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Bremerton police blotter, July 2-8

July 10th, 2014 by josh farley

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Here’s your weekly police blotter.

Burglary, 4500 Auto Center Way: A man reported July 3 that his storage unit had been broken into, and a welder, gaming machine and lock box were missing. Police have no suspects.

Illegal camping, E. 11th Street at Trenton Avenue: Officers were called July 5 to a forested trail where a tent was found. The tent was locked but there were two suitcases nearby. Officers took them for safekeeping. The woman who owned them soon called police. She said she’d been camping there for two weeks with no problem. Officers told her she’s not allowed to camp on any public property.

Theft of liquor, 2900 Perry Avenue: A man took a bottle of vodka from Red Apple July 5; by police got there the suspect was gone.

Church burglary, 1700 Trenton Avenue: Officers were called to the New Testament Christian Church for a burglary July 5. They found a skylight had been broken to gain entry but nothing else appeared to have been taken. Police have no suspects; the investigation continues.

Warrant suspect runs, 200 Elm Street: An officer July 7 observed a man with three misdemeanor warrants for his arrest. The man ran when the officer spotted him. Police combed the area, finding him in Stephenson Canyon park. Officers told him to come out, with one saying he’d use his Taser to “(light him up) like a Christmas tree.” The man came out. He was “very compliant” after that. He was taken to the jail.

Marina trespassing, 200 First Street: Police learned a man was using the private bathrooms for boaters at the Bremerton Marina July 7. They found the man taking a shower. He said he was getting ready for drug court. He was told not to return and signed a trespass notification.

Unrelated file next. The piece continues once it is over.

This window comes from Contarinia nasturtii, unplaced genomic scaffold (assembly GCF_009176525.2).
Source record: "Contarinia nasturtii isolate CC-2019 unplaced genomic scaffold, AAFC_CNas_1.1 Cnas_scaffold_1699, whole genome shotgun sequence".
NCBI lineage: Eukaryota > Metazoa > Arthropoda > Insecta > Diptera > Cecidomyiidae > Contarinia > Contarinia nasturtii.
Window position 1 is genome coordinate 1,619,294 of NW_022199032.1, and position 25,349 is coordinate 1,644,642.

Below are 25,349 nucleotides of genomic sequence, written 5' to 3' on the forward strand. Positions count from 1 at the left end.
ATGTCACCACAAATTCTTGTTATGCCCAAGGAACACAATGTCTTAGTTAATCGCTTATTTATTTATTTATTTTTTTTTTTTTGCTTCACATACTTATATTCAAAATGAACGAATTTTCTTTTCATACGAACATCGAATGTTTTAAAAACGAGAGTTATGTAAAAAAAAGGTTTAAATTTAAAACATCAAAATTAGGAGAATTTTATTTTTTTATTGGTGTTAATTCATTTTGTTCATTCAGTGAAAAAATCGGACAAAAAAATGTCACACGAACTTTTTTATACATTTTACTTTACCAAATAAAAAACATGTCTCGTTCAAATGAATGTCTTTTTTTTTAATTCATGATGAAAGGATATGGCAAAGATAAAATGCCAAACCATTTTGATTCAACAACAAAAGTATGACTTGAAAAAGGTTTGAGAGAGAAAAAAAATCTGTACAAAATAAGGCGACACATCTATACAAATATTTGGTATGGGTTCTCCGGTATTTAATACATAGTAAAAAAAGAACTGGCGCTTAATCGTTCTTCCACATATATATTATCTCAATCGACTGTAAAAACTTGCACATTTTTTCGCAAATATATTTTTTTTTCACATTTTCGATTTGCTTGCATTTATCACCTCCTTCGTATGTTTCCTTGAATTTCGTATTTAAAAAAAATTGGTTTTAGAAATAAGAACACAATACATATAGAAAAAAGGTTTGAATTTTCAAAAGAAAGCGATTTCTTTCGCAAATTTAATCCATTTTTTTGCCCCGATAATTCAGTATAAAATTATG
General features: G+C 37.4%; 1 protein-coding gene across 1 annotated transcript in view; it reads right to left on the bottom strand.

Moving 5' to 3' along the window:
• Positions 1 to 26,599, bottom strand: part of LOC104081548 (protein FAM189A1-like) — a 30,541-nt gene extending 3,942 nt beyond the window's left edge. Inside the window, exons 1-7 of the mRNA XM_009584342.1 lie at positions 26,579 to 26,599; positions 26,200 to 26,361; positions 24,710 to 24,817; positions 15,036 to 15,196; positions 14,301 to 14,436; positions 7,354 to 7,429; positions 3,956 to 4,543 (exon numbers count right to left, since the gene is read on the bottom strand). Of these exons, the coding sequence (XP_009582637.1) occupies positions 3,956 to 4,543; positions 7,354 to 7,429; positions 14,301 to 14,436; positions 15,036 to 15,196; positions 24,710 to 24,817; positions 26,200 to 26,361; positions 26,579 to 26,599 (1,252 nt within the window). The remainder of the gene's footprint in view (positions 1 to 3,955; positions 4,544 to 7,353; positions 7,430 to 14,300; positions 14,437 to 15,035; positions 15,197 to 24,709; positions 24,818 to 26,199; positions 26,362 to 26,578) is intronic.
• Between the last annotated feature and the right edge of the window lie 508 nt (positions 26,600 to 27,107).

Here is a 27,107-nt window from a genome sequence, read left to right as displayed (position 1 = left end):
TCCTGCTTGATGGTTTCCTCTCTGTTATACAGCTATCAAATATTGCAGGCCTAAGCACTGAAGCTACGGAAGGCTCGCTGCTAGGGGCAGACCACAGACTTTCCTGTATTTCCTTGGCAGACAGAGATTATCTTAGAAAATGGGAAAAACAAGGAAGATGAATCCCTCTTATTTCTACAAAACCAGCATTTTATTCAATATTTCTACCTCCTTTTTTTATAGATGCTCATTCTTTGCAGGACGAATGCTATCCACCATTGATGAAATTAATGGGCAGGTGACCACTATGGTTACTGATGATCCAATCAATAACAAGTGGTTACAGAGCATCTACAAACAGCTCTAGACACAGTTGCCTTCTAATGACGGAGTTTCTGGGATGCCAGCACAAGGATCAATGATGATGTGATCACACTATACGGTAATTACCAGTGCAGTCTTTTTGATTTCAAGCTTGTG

Lewd conduct, 1000 Kitsap Lake Road: Officers were called July 7 for a man lying nude on the railroad tracks. Police arrived to find him in that state of undress while engaged in sexual activity with himself. Officers told him to put on clothes and, after finding he was wanted for a probation violation, took him to jail. A bag with him was found to contain methamphetamine and related paraphernalia.

Keep the peace, 1100 Naval Avenue: An officer accompanied a woman to her ex-boyfriend’s house July 7, where she said he was keeping a “bucket” of her clothes. The man wouldn’t let them in the house. The officer then told the man he was now investigating the case as a theft. The man then let them in. The clothes weren’t discovered, but a warrant for his arrest for theft was. He was taken to the Kitsap County jail.

Theft of a truck, 6500 Kitsap Way: Officers got a call from a tree service company July 7 for a report of a stolen truck. The company has its fleet tracked with GPS and noticed one truck began moving without authorization. The truck stopped on the 5800 block of Werner Avenue. The fuel pipe had been cut and gas was taken; chain saws, vehicle batteries, strobe lights and other items were also taken. The suspect had evidently found a secret key to gain access. Police have no suspects.

Missing boy, 3100 15th Street: Police were called July 7 for a report of a missing 4-year-old boy. Officers searched the area, finding the boy in a camper. The boy said he was playing hide and seek.